Gamers who download upcoming PC exclusive The Witcher 2 illegally could receive a letter demanding they pay a fine or face legal action.
If gamers refuse to pay the fine, which will be more than the cost of the game, they could end up in court, developer CD Projekt told Eurogamer.
"Of course we're not happy when people are pirating our games, so we are signing with legal firms and torrent sneaking companies," CD Projekt co-founder Marcin Iwiński said.
"In quite a few big countries, when people are downloading it illegally they can expect a letter from a legal firm saying, 'Hey, you downloaded it illegally and right now you have to pay a fine.'
"We are totally fair, but if you decide you will not buy it legally there is a chance you'll get a letter.
"We are talking about it right now."
The music and film industries have been aggressive in their pursuit of illegal downloaders in recent years, but the videogame industry has so far acted with caution.
While CD Projekt hopes The Witcher 2 will sell 1.3 million copies within a year of its May 2011 release, it considers the game ripe for pirating - as a single-player only RPG it lacks an online component.
Normally, law firms specialising in cracking down on illegal downloaders approach torrent sites and ask for the names of Internet Service Providers used by people who download cracked games.
They then write to the ISPs threatening legal action if they refuse to spill the account details of users.
From that, real names are drilled down, and letters are sent out.
The process has come under scrutiny in recent months for a perceived lack of efficiency and questions around security.
Responsibility lies with the person paying the ISP bill, but the person who downloaded the game illegally could have been someone else. Thousands of people reckon they've been wrongly accused of illegally downloading and sharing copyright protected material via the internet, according to Which?.
Indeed UK consumers "cannot be held legally responsible for any illicit online file sharing activity which occurs without their knowledge, or consent, on their unsecured wireless networks". At least that's the opinion of Roger Wyand QC, a barrister specialising in intellectual property law and joint head of Hogarth Chambers.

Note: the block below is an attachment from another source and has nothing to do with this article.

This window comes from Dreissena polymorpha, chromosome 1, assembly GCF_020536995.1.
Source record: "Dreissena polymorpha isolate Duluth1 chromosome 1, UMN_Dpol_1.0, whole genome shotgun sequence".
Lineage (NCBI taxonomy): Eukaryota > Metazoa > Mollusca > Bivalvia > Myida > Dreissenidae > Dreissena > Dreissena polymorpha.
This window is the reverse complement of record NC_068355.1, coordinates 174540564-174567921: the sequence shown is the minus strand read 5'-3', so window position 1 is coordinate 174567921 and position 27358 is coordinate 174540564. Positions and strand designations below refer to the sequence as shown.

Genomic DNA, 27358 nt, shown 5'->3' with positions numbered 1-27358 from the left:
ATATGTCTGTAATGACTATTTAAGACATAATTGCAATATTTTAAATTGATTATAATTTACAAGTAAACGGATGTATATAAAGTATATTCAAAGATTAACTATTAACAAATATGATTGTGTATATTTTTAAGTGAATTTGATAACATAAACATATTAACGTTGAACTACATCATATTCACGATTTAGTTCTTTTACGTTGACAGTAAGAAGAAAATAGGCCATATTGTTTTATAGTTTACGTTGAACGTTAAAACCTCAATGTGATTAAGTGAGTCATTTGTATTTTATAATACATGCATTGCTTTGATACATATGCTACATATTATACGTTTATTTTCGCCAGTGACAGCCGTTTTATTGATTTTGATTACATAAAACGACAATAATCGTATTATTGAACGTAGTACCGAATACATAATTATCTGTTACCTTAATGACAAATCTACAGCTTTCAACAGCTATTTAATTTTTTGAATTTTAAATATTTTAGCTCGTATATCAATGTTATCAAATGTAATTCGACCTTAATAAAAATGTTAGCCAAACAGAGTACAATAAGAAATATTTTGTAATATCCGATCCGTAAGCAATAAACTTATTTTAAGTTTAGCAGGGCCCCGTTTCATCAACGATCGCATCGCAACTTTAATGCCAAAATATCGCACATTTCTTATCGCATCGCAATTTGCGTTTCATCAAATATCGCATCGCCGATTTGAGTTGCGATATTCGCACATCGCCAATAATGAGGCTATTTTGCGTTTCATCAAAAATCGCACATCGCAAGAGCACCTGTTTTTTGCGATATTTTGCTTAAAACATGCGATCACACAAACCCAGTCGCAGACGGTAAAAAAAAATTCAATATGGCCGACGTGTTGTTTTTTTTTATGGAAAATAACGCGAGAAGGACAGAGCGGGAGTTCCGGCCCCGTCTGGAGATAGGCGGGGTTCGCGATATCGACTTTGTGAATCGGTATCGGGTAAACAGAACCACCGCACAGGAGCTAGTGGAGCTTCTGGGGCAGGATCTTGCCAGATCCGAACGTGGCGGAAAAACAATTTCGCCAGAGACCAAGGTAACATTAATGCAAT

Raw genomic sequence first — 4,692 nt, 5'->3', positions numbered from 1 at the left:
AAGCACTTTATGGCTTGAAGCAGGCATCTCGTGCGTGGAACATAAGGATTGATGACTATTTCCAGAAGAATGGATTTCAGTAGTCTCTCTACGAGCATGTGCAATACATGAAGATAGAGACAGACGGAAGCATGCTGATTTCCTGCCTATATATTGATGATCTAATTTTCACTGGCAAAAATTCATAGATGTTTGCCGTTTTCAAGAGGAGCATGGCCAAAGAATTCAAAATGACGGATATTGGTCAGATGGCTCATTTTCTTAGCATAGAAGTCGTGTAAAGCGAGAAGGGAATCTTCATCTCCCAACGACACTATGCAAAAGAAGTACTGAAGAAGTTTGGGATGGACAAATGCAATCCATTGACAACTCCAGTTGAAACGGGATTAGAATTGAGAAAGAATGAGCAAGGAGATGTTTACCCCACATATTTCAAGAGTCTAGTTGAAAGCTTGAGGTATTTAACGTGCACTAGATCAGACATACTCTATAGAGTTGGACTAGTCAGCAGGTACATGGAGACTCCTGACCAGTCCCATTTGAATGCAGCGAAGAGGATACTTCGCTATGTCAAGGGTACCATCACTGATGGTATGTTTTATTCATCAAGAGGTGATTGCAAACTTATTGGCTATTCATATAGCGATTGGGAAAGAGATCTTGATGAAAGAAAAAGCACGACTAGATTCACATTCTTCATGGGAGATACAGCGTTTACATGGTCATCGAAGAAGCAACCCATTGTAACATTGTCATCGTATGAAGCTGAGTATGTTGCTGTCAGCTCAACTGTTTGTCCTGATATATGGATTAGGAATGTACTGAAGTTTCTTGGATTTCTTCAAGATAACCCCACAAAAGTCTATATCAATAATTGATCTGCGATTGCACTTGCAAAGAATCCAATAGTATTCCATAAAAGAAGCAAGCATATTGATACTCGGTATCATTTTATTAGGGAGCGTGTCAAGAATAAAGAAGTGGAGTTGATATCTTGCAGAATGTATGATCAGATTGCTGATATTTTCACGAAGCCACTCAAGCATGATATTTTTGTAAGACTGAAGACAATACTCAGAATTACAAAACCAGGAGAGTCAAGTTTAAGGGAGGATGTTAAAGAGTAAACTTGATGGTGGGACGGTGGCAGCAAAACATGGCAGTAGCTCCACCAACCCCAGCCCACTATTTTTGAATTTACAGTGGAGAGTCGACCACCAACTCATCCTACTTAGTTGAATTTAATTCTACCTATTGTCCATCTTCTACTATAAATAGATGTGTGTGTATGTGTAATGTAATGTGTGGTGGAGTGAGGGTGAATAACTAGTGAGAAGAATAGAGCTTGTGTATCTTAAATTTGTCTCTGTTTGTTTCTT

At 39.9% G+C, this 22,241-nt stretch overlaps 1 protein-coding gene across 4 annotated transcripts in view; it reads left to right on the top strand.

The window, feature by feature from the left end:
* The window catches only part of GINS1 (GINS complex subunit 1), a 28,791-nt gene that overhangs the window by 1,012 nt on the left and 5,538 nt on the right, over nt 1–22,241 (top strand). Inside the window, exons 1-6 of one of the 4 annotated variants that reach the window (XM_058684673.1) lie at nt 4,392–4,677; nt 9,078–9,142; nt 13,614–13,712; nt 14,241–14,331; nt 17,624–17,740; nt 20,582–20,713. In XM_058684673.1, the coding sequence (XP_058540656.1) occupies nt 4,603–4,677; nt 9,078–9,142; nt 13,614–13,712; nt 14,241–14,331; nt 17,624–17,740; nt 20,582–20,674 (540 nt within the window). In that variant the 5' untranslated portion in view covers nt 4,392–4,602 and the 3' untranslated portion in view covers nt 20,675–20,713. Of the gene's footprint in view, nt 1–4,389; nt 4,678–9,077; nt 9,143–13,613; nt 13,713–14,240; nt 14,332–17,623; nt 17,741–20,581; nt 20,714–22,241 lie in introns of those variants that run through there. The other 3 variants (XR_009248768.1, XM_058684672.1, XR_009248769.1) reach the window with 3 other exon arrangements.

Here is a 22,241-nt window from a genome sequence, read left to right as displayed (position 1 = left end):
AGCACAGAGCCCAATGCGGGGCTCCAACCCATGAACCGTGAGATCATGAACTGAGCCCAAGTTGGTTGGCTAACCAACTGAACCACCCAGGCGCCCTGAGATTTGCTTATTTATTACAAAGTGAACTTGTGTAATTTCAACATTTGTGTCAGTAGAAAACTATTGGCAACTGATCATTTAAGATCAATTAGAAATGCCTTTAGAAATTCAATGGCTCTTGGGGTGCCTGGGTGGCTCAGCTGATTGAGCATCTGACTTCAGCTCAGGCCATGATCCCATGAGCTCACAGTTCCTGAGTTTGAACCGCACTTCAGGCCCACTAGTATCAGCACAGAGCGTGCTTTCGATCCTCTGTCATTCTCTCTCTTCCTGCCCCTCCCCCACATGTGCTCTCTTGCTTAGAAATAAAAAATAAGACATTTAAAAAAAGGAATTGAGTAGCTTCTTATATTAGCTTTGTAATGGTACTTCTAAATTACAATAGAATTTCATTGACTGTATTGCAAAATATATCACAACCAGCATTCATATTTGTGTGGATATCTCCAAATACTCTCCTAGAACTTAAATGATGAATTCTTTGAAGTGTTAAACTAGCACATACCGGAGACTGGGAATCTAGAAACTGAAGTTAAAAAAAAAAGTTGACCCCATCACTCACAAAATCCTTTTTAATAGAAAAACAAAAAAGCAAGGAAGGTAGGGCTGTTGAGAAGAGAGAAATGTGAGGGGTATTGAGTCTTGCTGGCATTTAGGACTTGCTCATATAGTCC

But for Iwiński and CD Projekt it's a worthy pursuit. "There are more and more firms interested in it, because piracy is huge," he added.
"I'm sure you've heard about stories in the US when recording companies were chasing people. We don't want to be so harsh, but there is a chance that this might happen to some people if they download illegally. There will be an initiative."
According to Jas Purewal, a games lawyer at Olswang and writer of Gamer/Law, CD Projekt's effort with The Witcher 2 marks the beginning of a crackdown that's set to become more intense.
"Piracy is a serious legal and financial issue for the games industry, which is responding with a range of measures from DRM to legal action against illegal downloaders," he said.
"Historically, this kind of anti-piracy action has been more associated with the film or music industries, but in the future we may well see more of this from the games industry, particularly with the streamlined 'three strikes' process being introduced in the UK by the Digital Economy Act.
"That said, it is important that games companies use robust evidence gathering and legal processes to avoid encountering some of the bad PR which has resulted from litigation against innocent consumers elsewhere."
He added: "From a gamer's perspective, the whole point of these measures is that they should have a nil effect on legitimate games purchases but a strong negative effect on illegal downloads."
Interestingly, The Witcher 2 will be released digital rights management free – but only through the CD Projekt-owned digital download shop GOG.com.
That means owners will be able to install it as many times as they like on any number of computers – and it will not requite an internet connection to run.